There Is Crying In FOOTBALL

During a 13-year career with the San Francisco 49ers as a bruising defensive tackle, Bryant Young inflicted quite a bit of pain on opposing offenses.  Nothing compared to the pain inflicted upon him by life in 2016.

Let MSN pick up the story–frankly, I’m a bit too teary-eyed myself to continue for the moment:

On a day when former San Francisco 49er Bryant Young was honored for a career’s worth of achievements, the legendary defensive end didn’t want to highlight himself. Instead, in a moving tribute, Young took time during his NFL Hall of Fame acceptance speech to tell the story of his son Colby, who passed away from brain cancer when he was just 15 years old.

Former San Francisco 49er Bryant Young speaks during the 2022 Pro Hall of Fame Enshrinement Ceremony at Tom Benson Hall of Fame Stadium on Aug. 6, 2022 in Canton, Ohio. 

Young spoke of his son as a joyful child with many interests, including football, and described how Colby fought bravely in the face of a cancer diagnosis even as his condition turned terminal.

Fighting through tears, Young addressed his late son directly.

“Colby, you live on in our hearts. We will always speak your name,” said the elder Young, prompting a standing ovation from the crowd. 

In response to the tragedy, Young discussed how community, including his “brothers” from the 49ers, has come to mean so much to him. “In an isolated world, personal connections matter more than ever,” said Young. 

A number of NFL personalities chimed in to discuss Young’s passionate speech. With former Oakland Raiders beat reporter Jerry McDonald writing, “To call 49ers’ Bryant Young a class act doesn’t do him justice. His speech today was like a window into his soul, and the view was spectacular.”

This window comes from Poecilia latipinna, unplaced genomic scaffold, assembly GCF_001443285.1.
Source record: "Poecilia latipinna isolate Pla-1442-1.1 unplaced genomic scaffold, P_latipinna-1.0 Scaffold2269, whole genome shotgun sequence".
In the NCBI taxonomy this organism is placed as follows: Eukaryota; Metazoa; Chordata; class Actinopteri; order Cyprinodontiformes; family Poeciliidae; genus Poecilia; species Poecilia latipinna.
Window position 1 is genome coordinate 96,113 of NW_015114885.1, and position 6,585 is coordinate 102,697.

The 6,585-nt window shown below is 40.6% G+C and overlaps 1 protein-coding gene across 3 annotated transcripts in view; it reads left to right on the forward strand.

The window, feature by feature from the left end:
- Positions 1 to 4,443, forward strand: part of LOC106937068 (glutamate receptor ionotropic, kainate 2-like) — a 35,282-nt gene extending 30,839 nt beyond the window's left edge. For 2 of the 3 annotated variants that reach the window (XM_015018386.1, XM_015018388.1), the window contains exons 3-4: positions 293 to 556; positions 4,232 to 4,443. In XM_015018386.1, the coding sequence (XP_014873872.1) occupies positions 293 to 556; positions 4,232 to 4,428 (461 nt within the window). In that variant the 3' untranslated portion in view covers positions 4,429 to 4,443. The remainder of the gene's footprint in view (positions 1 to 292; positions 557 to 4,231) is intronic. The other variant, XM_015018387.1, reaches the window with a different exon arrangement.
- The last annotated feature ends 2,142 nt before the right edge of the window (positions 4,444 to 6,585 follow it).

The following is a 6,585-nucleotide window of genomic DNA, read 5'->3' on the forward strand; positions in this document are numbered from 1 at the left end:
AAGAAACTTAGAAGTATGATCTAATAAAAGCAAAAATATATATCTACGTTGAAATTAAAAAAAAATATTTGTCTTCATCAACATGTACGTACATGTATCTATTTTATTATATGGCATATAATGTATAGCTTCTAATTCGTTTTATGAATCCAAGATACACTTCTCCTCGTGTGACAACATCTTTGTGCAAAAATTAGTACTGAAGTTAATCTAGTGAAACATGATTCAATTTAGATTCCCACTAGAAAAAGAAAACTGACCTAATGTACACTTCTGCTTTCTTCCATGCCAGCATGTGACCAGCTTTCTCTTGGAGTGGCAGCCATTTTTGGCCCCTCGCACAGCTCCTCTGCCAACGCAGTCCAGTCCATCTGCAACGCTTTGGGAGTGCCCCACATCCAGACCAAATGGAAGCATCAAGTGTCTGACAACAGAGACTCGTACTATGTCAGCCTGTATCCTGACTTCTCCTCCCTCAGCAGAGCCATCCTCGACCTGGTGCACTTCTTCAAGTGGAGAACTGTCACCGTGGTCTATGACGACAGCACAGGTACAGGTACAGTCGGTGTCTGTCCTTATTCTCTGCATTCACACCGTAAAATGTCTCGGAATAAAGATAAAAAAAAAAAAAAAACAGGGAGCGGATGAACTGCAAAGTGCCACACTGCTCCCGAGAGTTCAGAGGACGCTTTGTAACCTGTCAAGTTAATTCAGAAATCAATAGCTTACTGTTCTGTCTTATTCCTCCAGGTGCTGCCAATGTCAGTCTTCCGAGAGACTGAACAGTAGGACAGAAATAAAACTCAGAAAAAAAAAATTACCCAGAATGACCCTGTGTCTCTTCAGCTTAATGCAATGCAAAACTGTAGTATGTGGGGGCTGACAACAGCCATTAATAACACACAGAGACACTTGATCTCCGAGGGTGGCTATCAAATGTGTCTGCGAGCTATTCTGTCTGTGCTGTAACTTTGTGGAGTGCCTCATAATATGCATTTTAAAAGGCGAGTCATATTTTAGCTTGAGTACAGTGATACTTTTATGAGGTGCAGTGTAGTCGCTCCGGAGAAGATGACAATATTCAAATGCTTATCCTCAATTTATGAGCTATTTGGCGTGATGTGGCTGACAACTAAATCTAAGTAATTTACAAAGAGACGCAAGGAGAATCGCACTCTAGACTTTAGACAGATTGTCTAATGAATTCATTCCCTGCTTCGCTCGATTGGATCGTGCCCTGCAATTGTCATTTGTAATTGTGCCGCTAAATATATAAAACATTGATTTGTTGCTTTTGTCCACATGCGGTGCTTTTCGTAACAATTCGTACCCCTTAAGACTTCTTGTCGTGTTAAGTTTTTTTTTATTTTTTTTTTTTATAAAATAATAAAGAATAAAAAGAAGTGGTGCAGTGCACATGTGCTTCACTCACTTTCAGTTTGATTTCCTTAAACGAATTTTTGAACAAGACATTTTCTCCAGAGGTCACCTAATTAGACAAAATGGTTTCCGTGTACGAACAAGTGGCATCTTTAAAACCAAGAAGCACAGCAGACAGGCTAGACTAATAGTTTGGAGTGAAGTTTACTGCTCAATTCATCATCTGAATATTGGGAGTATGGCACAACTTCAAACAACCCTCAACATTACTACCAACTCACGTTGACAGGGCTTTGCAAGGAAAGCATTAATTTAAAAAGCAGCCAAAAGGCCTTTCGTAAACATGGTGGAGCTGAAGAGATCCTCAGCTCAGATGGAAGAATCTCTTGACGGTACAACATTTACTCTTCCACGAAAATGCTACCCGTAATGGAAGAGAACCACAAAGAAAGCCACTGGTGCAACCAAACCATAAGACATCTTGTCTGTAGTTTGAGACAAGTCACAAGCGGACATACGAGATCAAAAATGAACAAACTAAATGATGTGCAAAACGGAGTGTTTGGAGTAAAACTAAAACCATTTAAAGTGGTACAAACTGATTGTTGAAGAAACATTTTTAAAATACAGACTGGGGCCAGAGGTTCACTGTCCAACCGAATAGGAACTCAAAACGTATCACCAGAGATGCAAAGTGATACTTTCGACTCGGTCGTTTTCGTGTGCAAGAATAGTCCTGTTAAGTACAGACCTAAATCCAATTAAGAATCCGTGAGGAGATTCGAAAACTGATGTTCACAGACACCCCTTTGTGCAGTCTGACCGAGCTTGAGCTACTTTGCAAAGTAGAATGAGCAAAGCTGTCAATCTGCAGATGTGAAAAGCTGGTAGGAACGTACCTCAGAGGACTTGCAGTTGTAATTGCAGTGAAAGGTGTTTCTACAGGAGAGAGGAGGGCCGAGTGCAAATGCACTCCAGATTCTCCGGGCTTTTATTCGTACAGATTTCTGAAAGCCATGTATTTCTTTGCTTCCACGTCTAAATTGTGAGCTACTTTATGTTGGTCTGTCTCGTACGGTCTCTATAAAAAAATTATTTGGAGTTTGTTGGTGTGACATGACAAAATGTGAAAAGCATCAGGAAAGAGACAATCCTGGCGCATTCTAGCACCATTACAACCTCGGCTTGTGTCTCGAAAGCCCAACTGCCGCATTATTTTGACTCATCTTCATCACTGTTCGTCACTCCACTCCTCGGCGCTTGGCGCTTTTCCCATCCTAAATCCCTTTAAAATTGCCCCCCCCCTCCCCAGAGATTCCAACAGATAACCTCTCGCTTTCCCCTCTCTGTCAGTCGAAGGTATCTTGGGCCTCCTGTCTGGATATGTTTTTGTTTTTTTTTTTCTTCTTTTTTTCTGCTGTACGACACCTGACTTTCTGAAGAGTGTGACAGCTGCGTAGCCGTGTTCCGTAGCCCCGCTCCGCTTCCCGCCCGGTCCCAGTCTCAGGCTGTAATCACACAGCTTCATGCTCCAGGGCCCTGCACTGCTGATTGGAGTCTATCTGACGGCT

Before the emotional speech, Eddie Debartolo, the famed former 49ers owner, presented Young with his customary golden jacket. Young’s old teammates, and fellow Niner Hall of Farmers, Jerry Rice and Terrell Owens were also in attendance for the ceremony. 

Young enjoyed a 14-year career from 1994-2007, all with the 49ers, in which he collected 89.5 sacks and was named to four Pro Bowl teams. The defensive end was part of the Niners’ last Super Bowl winning team in 1995. 

Young finished his speech by mentioning how serendipitous it was that he was inducted into the Hall of Fame as a member of the class of ’22, because 22 was Colby’s favorite number.

If that had been the only emotional moment of yesterday’s Pro Football Hall of Fame inductions in Canton, dayenu.
But let’s not forget Sam Mills.  As AP reported:

Mills, the 5-foot-9 linebacker nicknamed “Field Mouse” during his 12-year career with the New Orleans Saints and Carolina Panthers, was inducted posthumously. An inspirational figure, Mills overcame tremendous odds to even reach the NFL.

Mills played Division III college football and was not drafted. He was cut by the Cleveland Browns and Toronto Argonauts of the CFL and began his professional career with the USFL’s Philadelphia Stars. Jim Mora, who coached the Stars, brought him to New Orleans in 1986 and Mills never looked back.

“He was told he wasn’t good enough to play college football or big enough to play professional football and at the age of 27, he wasn’t young enough to play in the NFL and yet here we are today celebrating,” said Melanie Mills, Sam’s widow.

Mills became an assistant coach with the Panthers after his retirement. He was diagnosed with intestinal cancer before the 2003 season but kept coaching during his treatment and made what is known as his “Keep pounding” speech on the eve of the club’s Super Bowl matchup with New England at the end of that season.
And not to be outdone, former St. Louis Rams Super Bowl-winning coach Dick Vermeil, forever connected with crying tears of joy just after his team held off Tennessee Titans wide receiver Kevin Dyson one yard short of the goal line to win the first 21st century Super Bowl, held back at least his public display of tears to bask in his moment in the sun.

These three joined the first-ever Jacksonville Jaguar inductee Tony Boselli, the late Raiders’ receiver Cliff Branch, Green Bay Packer and inventor of the Lambeau Leap Leroy Butler and pioneering referee Art McNally (blissfully still alive at 97) in this year’s class.
Make that class with a capital C.

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